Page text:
Frank and other supporters of the bill have said the result should be an increase in foster homes by the end of the year to address the shortage of foster homes as well as adoptive families in Texas.

 

Texas joins several other states that have passed faith-based protective adoption agency laws, including Alabama, Michigan, North Dakota, Virginia, and South Dakota, which passed a similar law this year.

 

Adopting White Children as a Person of Color

In a recent article on the Huffington Post, an Indian-American mother shares her story of adopting two white girls. She and her husband decided to adopt the twins after fertility problems, later giving birth to a biological child as well. The author says she loves all her children equally.

 

Though she tries not to make race and culture an everyday serious discussion, the author says it creeps into life often. From sending lunch boxes full of traditional Indian foods to school with her kids to actively seeking out a diverse group of friends, parts of life that other moms barely think about are always on her mind. Though she admits it would make her and her children’s lives easier to just pack a lunch like all the other kids eat, this mother makes an effort to immerse all of her kids in their culture.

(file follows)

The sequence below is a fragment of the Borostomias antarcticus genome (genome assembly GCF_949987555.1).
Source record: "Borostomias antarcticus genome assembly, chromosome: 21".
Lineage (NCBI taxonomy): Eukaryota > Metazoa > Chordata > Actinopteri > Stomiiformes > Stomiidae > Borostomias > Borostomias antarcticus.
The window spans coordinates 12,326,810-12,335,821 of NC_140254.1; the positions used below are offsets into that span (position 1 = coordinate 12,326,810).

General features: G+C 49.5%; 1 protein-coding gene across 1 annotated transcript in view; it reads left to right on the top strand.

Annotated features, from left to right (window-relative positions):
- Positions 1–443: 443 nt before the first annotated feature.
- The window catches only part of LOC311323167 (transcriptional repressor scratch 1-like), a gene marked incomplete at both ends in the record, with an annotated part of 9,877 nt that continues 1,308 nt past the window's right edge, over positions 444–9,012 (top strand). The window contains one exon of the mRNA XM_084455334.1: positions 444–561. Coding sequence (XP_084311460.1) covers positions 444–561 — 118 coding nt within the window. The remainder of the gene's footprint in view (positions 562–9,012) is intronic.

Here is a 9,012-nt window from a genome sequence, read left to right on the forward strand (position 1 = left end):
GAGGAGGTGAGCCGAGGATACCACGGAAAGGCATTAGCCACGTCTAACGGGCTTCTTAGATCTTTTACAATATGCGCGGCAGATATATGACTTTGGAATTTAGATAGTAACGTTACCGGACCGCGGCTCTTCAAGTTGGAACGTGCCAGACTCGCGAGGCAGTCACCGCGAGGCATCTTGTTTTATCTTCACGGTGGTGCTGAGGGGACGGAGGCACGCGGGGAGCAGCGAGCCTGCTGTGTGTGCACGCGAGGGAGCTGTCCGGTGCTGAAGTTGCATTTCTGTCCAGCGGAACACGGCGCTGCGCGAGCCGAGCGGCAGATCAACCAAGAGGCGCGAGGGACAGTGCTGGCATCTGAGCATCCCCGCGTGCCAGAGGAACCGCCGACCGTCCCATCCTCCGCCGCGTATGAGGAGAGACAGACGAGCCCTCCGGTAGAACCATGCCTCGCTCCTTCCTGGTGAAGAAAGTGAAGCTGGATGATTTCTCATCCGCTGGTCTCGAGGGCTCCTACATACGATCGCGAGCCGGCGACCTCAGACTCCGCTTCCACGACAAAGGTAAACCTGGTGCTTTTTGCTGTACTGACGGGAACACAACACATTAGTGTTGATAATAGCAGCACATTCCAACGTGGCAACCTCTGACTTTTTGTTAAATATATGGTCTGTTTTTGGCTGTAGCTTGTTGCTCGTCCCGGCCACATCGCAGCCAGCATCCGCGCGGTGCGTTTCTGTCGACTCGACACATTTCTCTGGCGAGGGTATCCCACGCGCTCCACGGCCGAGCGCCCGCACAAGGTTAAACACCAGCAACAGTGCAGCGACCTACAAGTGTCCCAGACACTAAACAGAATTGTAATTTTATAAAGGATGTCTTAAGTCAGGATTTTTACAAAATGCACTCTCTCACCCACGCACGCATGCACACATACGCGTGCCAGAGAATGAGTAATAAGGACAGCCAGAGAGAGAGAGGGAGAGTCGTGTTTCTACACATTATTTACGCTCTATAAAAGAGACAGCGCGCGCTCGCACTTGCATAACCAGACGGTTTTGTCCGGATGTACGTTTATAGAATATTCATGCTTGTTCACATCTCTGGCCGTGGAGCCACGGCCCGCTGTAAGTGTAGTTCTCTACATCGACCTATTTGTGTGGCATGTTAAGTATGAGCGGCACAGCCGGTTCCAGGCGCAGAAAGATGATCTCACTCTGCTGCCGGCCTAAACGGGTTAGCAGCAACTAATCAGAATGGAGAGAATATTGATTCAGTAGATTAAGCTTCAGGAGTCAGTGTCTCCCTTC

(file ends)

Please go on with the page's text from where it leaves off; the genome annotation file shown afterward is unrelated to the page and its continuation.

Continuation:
Despite her efforts, the author always experiences racial awareness whenever she takes her children out in public. Whether they mean to be insensitive or not, people ask her questions that make her heart sink. From “What are they?” to “Are you their nanny?” to “Where are their parents?”, questions from strangers make this mom feel awkward and scared for her twins’ future.